Elk Grove City Council Member Stephanie Nguyen on Dec. 8 held a community meeting on affordable housing with a group of her District 4 constituents.

“Affordable housing” is subsidized housing that is designed to be affordable to those on low or medium incomes.

The city is not alone in its current affordable housing deficiency. In his State of the State address in February, Gov. Gavin Newsom addressed the overall issue, noting that the shortage has left 61 percent of young adults in California in a situation in which they cannot afford a home in their own state.

Nguyen called last weekend’s meeting in response to community concerns regarding a 96-unit affordable housing project that’s planned for the southwest corner of Quail Run Lane and Bruceville Road in the East Franklin area.

The project is known as the Gardens at Quail Run, and monthly rents will range from $400 to $1,200, depending on income levels and the number of rooms rented.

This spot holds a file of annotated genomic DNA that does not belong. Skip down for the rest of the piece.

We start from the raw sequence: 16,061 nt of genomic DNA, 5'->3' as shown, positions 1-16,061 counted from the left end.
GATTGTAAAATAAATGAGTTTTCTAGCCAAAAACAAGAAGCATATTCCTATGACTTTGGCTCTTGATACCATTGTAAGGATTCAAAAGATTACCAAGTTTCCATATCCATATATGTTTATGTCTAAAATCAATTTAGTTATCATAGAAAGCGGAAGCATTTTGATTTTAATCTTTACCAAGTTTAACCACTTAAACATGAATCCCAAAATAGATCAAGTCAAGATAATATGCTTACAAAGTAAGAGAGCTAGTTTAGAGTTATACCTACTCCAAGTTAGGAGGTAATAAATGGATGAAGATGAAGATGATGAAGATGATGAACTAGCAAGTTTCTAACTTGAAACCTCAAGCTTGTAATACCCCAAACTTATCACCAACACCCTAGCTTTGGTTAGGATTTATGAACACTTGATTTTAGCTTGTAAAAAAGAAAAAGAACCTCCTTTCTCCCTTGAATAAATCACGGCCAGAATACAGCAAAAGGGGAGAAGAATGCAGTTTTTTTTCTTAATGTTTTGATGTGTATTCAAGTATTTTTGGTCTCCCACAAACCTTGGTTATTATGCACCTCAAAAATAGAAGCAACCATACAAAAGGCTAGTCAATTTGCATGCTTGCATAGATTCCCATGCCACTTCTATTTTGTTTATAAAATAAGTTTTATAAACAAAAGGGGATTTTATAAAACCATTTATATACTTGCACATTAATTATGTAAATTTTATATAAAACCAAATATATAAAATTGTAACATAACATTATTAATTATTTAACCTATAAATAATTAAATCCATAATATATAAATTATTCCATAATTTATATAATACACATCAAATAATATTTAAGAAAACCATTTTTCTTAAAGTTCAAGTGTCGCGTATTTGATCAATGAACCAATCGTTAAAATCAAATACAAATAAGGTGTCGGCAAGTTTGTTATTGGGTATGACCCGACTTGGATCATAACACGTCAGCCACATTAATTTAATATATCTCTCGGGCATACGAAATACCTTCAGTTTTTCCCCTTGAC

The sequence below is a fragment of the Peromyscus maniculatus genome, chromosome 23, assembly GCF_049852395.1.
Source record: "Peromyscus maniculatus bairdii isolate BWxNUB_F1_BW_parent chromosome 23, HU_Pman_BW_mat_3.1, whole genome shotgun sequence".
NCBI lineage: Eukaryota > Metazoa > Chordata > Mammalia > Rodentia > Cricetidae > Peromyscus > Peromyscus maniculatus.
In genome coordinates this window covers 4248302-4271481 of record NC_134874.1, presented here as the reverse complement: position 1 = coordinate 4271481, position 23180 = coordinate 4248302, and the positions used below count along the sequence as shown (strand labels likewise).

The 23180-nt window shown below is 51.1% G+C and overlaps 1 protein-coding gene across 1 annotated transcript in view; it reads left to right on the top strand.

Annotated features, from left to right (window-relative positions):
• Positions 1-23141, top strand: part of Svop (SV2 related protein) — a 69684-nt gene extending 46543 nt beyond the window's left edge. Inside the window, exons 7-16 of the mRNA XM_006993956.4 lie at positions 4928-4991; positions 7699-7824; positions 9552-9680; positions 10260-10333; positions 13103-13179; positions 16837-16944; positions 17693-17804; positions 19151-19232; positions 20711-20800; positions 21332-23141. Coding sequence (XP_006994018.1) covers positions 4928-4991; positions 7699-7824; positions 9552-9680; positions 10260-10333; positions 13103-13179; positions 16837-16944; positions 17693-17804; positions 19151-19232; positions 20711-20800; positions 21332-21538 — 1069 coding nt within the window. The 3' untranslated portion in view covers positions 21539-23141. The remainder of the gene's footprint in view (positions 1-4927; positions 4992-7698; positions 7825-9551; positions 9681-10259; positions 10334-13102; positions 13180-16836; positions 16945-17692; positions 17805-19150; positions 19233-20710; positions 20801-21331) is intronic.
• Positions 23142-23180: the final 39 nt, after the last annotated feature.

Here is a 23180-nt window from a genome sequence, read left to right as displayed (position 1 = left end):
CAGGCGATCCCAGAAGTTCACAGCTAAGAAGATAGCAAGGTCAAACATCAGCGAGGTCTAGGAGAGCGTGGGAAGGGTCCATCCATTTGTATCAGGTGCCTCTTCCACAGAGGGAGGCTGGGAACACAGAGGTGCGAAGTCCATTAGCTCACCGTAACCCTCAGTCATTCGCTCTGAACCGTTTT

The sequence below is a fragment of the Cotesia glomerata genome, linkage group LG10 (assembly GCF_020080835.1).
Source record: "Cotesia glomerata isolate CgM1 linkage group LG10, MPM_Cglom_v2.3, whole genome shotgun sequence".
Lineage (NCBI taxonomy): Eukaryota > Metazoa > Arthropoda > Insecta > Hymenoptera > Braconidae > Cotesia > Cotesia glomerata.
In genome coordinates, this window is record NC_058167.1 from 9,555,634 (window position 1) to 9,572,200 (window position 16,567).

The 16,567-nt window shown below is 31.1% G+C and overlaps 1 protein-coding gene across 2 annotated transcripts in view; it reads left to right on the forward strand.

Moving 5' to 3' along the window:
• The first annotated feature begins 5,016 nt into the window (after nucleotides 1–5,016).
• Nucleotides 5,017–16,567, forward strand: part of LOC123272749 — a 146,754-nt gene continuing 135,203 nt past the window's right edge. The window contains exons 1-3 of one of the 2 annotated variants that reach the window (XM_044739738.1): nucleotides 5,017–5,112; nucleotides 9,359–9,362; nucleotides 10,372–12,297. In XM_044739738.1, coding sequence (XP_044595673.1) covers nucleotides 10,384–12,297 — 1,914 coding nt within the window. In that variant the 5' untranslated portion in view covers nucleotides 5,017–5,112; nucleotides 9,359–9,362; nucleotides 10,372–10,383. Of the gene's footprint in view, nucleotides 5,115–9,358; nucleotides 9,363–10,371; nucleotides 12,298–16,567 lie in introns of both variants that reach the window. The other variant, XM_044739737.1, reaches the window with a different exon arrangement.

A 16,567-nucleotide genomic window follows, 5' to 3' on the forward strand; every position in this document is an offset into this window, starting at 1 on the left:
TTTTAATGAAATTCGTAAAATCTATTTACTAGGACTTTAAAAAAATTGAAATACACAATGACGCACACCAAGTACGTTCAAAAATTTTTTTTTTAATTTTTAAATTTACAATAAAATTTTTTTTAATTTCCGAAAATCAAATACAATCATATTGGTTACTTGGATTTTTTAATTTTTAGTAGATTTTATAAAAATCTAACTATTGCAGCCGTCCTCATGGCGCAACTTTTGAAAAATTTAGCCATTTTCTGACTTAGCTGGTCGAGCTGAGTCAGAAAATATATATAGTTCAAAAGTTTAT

“We had some community members that were interested in getting some questions answered regarding it, and so, one of the things I wanted to make sure is we had all the information,” Nguyen said.

However, the council member mentioned that full details of this affordable housing plan are not yet available.

“We don’t know what the developer (the Idaho-based Pacific West Communities, Inc.) is necessarily going to do,” she said. “There (are) no final plans that have been sent to us.

“What they’re hoping to do is to break ground in early 2020, but they’ll have to send over to us what their plans are, and they haven’t decided what (those plans) are yet. Early 2020 is anywhere between January to what, April, May? So, that is the plan.”